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E-cigarettes have been subject of fevered debate since they were first introduced around 2006. One group (mainly made up of smokers) sees them as potentially saving millions of lives. Another (mainly made up of non-smokers) sees them as ‘renormalising’ smoking.
If leaked documents seen by the FT are anything to go by, the World Health Organisation is in the latter camp: apparently the documents outline plans to classify e-cigarettes under the Framework Convention on Tobacco Control (FCTC) – essentially putting them in the same category as cigarettes. Which means ‘vapers’ could be about to join smokers out on the pavement.
Part of the reason smokers love e-cigarettes is that because the stuff they give off is odourless vapour, rather than smoke, they can use them anywhere (unless the owner of the premises they’re on decrees otherwise). But the WHO’s point is that they still contain nicotine – so they’re still just as addictive as cigarettes. And because vapers buy refills, which last much longer than a packet of fags, it’s often the case that they don’t notice quite now much nicotine they’re taking in.
Dr Haik Nikogosian, who oversees the FCTC, said during a meeting in November that e-cigarettes ‘could result in a new wave of the tobacco epidemic,’ and that ‘more importance should be given to the threat’ posed by them.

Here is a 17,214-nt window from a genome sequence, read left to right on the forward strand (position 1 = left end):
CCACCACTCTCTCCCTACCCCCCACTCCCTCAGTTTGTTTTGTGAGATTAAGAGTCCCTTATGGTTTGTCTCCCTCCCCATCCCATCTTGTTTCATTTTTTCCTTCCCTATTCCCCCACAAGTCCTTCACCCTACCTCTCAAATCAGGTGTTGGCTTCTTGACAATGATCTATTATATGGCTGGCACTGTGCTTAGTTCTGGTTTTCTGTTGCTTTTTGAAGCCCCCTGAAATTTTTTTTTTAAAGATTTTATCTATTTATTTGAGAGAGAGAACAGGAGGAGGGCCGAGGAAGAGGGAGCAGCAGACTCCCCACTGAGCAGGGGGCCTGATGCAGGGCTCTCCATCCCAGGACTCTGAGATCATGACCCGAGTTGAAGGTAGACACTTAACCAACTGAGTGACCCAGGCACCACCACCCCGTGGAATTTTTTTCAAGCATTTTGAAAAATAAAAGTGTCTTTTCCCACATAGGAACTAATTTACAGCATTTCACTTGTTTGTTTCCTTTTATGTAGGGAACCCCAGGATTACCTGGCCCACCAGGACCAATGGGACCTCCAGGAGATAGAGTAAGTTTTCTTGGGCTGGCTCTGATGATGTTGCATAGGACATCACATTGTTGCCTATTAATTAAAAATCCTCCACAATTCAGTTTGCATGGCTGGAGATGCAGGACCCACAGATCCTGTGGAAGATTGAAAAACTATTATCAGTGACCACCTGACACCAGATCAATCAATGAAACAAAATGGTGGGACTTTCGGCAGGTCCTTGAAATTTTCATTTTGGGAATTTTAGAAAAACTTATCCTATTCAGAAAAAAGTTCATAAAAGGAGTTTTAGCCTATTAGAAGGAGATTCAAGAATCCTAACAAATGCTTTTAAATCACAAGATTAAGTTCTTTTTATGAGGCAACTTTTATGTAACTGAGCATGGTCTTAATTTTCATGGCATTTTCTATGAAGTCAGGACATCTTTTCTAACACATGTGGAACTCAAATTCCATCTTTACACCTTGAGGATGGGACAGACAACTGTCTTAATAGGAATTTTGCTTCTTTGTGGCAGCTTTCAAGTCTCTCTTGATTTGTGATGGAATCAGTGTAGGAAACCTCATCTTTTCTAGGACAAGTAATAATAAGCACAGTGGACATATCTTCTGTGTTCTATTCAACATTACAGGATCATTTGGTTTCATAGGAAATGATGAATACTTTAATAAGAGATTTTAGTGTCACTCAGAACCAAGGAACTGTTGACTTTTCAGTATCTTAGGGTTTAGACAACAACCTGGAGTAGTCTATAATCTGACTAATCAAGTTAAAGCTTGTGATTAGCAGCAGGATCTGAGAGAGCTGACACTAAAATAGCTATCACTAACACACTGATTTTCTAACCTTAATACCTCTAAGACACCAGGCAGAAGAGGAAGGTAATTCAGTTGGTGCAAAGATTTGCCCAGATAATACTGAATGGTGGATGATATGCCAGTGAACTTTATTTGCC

The trouble is that e-cigarettes are increasingly big business. Sales rose 340% in the year to February, to £193m: globally, the market is worth about $3bn a year (compared, admittedly, with the tobacco industry’s rather larger $300bn value).
Presumably in the spirit of ‘if you can’t beat ‘em, join ‘em’, even the tobacco industry has got involved: British American Tobacco launched its version, Vype, back in July. And they’ve spawned a whole cottage industry: The Vape Lab in east London, for instance, the UK’s first ‘e-cigarette and coffee shop’.
So, like it or not, vaping is a big thing. And with the tobacco lobby behind them, it’s unlikely the e-cigarette business will take the WHO’s reclassification lying down.